My birthday is perilously close to Mother’s Day, which means I only get one cake. On the bright side, the kids never forget my birthday because every store window reminds them to get something for their Mom.
This year had a different feel to it; and when things have been pretty much the same for twenty years, (to quote Groundhog day): “Different is good.”
My birthday landed on a Thursday–a non-Crossfit day–which meant no birthday burpees for me. Instead, I took the kids to Wurzburg to my favorite Thai food place and afterwards for the best coffee (at a nondescript little hole in the wall) and ice cream in Germany. Interestingly, both places are run by Italians. I’m thankful they brought their beans and gelato north of the Alps.
The difference this year was that there was no spouse to take pictures of me with the kids. It was a strange feeling.
As we walked through the palace garden, it was hard to watch couples strolling along holding hands, or to see a kid riding on his dad’s shoulders. You start to ask “Why can’t we have that?”
Why do I only have a strong espresso in my hand where fingers should be laced?
But questions that don’t have answers only set you down the road to self-pity–not a good place to go.
It’s far more productive to be thankful: for the unique individuals I call my offspring; for the laughter; for the coffee; for the ability to walk and run and lift heavy.
I’m even thankful for the trials because they are forcing me to become the person I want to be.
But I don’t want you to get the wrong impression: my life is not The Notebook (which, for the record, I only saw once and could not stand it).
My life comes with tears that work my abs and moments where I have to pull the car over because my sweet little family is unraveling in the rear view mirror.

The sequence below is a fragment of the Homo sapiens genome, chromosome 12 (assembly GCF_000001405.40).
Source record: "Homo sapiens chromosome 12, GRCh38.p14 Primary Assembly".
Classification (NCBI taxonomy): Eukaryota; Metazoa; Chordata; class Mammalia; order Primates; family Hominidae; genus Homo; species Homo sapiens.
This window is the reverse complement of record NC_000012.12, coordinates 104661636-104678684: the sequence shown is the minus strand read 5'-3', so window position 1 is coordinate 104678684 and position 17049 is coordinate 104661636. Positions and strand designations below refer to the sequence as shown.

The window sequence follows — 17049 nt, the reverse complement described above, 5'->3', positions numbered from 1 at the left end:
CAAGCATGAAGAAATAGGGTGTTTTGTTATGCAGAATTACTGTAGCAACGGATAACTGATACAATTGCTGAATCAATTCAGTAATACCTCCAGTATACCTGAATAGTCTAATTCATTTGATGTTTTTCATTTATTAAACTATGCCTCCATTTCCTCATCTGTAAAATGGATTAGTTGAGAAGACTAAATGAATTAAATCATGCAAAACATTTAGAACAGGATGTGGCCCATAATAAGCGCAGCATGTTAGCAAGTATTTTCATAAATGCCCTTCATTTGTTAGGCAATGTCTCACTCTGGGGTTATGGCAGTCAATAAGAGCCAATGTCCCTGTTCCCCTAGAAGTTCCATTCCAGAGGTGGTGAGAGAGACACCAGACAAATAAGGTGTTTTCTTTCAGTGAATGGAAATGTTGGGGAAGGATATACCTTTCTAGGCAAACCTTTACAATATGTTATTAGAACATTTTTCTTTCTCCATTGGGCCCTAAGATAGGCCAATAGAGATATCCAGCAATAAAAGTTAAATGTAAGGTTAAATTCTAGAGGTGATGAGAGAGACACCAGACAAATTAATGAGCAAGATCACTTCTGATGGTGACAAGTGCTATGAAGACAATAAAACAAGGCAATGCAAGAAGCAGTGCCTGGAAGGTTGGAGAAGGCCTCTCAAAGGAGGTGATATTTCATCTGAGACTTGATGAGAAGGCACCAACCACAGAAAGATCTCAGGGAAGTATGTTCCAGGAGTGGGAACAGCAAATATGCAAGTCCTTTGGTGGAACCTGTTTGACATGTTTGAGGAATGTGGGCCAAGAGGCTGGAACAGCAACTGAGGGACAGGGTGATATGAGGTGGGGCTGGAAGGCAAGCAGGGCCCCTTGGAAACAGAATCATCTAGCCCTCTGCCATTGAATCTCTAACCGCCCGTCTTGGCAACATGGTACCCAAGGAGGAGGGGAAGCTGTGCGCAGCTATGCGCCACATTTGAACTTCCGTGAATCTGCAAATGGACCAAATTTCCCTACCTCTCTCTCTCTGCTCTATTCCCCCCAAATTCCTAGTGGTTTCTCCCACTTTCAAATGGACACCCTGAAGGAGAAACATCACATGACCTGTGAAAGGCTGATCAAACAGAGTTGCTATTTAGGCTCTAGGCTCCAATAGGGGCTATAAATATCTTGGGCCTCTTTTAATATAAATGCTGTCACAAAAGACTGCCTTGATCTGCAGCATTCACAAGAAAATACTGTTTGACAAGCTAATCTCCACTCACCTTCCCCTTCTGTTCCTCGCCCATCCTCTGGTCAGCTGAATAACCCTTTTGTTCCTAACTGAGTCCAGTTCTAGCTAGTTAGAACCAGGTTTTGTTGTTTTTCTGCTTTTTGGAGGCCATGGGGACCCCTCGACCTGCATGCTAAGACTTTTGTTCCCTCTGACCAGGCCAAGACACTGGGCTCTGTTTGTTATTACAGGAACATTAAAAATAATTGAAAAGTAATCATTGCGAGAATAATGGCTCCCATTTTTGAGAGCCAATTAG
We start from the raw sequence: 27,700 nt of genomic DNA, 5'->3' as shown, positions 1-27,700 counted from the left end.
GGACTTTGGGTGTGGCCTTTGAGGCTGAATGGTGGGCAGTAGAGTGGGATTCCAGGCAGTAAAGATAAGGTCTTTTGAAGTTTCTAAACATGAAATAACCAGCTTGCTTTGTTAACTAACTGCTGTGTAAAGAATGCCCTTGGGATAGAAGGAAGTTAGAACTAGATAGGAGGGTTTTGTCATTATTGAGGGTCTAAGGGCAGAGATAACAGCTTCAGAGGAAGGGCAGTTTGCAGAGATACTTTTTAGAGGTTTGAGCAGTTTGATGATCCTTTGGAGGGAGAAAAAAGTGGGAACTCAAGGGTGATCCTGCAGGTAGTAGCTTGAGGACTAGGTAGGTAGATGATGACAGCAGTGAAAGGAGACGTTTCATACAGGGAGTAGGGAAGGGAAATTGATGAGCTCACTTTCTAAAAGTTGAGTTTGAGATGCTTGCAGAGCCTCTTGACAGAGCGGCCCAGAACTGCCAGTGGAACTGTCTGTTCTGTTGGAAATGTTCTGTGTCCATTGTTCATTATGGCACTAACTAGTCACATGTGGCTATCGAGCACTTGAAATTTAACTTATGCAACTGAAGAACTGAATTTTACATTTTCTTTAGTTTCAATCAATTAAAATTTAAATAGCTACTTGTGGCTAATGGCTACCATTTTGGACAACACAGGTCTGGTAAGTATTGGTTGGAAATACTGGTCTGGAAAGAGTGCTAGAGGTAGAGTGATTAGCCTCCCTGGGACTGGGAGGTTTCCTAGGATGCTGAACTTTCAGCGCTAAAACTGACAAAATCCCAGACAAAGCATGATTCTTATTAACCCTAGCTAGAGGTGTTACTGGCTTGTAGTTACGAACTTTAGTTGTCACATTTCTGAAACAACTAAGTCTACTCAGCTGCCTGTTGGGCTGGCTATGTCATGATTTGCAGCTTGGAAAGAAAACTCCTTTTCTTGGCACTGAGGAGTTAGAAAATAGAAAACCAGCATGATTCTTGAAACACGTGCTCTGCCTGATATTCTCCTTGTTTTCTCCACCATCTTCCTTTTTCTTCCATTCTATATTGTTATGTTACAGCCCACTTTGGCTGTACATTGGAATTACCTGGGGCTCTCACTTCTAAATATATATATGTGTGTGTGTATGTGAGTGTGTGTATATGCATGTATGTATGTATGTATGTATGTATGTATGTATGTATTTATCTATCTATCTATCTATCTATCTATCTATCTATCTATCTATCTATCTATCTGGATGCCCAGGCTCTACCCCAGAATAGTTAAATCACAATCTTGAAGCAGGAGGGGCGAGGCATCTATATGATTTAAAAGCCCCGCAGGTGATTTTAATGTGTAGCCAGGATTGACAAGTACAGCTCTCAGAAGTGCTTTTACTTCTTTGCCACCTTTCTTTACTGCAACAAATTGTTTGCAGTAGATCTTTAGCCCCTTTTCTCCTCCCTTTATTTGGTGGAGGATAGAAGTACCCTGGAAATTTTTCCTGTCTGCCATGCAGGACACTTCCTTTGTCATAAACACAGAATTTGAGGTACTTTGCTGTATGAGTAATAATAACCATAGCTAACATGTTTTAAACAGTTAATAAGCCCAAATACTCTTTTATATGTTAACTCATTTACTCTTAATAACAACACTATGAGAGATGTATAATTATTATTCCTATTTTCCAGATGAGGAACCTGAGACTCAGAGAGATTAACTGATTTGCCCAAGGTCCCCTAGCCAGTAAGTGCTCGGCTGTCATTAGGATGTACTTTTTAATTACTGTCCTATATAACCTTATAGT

I have come to understand that my life ‘before’ wasn’t life at all–it was existence. I did not have some incredibly amazing passionate marriage in which my partner suddenly had medical problems, and I, as the ever-loving, patient wife would care for him and see him through. The hard reality is that things had been messed up for a long time; and I though I wanted things to be better, I was smart enough to have already begun the long journey towards independence, well before the medical problems complicated matters.
I AM a Taurus, which means when something isn’t working, you either fix it perfectly or smash it all to hell and start over.
That stubbornness, a quality I had loved about myself, had been covered with twenty years of dust before Crossfit came along to clean house.
I’m thankful it did.
I’m starting to figure out what kind of person I really am–even though I sometimes don’t like what I see. I want to be like ‘good’ people–you know, the ones who always seem happy.
My kids are feeling this too. My youngest and I were talking about how ‘different’ we feel these days–and how it’s almost painful to be around ‘good’ families. I guess part of this whole process is discovering the joy of being a family exactly like ours: figuring out how WE roll and not comparing ourselves to others and sure as hell not WANTING to be like other families.
Our scars show that we’ve been actively engaged in life, not merely witnessing it from a protective bubble.
Different is scary.
But different can be good.
So, we press on, move forward, and scrawl out the first word of the first chapter of this new life.